Like saving up for your higher education in X years, or creating a retirement fund in Y years. That kind of clear goal-setting is another important lesson you can pick up from your parents. When you link a goal to your investments, it gives your money a sense of purpose. And creating your investment portfolio becomes much easier when you have specific goals tied to your investments.

Lesson 4: Don’t overlook those government schemes

Mutual funds and equity are highly popular investment options right now. And while you may no doubt be highly interested in these investments, there’s another lesson from your parents - about where to invest - that is relevant here. Don’t write off those government schemes. Today, we have many government-backed schemes in India that are particularly low-risk and better suited for long-term investments.

So, when you are creating your investment plan, factor in schemes and investments like the Public Provident Fund (PPF), National Pension Scheme (NPS), Sovereign Gold Bonds (SGBs), G-Secs and more. In most cases, these schemes come with great tax benefits too, and that adds up to higher savings. Looks like your parents cracked the code to tax savings, after all.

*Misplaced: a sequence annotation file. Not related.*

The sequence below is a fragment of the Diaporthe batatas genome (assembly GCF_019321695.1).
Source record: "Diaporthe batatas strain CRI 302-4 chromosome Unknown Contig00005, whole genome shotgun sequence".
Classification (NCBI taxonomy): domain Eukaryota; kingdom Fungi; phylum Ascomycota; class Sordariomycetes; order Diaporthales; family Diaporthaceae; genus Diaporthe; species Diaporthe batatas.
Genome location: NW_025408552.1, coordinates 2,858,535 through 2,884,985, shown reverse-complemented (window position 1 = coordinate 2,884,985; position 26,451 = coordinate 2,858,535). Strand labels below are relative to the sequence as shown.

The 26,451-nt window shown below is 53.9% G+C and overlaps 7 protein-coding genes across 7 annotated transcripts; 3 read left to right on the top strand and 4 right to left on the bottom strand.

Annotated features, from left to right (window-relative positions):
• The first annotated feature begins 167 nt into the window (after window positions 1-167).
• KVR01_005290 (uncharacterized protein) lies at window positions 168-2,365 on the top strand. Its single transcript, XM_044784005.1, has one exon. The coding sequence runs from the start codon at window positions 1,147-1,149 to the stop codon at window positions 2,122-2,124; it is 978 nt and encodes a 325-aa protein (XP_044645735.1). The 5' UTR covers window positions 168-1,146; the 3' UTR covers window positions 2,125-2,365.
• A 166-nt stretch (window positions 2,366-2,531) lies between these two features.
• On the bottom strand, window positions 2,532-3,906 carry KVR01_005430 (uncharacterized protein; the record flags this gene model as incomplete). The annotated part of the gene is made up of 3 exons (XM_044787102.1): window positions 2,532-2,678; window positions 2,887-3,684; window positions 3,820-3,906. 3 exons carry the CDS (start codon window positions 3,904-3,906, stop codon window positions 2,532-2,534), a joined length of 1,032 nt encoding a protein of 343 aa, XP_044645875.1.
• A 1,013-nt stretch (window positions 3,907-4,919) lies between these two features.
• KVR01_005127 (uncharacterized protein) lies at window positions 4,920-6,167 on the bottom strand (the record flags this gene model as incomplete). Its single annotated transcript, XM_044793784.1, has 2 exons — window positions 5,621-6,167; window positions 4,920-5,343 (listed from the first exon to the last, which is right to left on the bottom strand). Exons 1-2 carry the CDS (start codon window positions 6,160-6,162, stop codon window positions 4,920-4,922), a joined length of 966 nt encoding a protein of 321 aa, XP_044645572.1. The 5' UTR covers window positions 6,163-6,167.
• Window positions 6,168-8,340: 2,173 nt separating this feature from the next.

Lesson 5: Diversify

Chances are, your parents have probably told you this explicitly - “Don’t put all your eggs in one basket.” But even if they haven’t said it in so many words, their investment habits definitely reflected this. And this lesson about how and where to invest holds true to this day. Your portfolio should have a healthy mix of investment options.

Include short-term, medium-term and long-term investments. Balance high-risk investments with moderate-risk options, even if you’re young and willing to take on a higher degree of investment risk. Diversification ensures that you don’t lose all your investment capital at one go. Because if you put your funds in just one asset, what happens if that asset performs poorly? Yes, that’s right, you’ll lose most or all of your capital. Thankfully, your parents' investment style accounted for this.

Wrapping up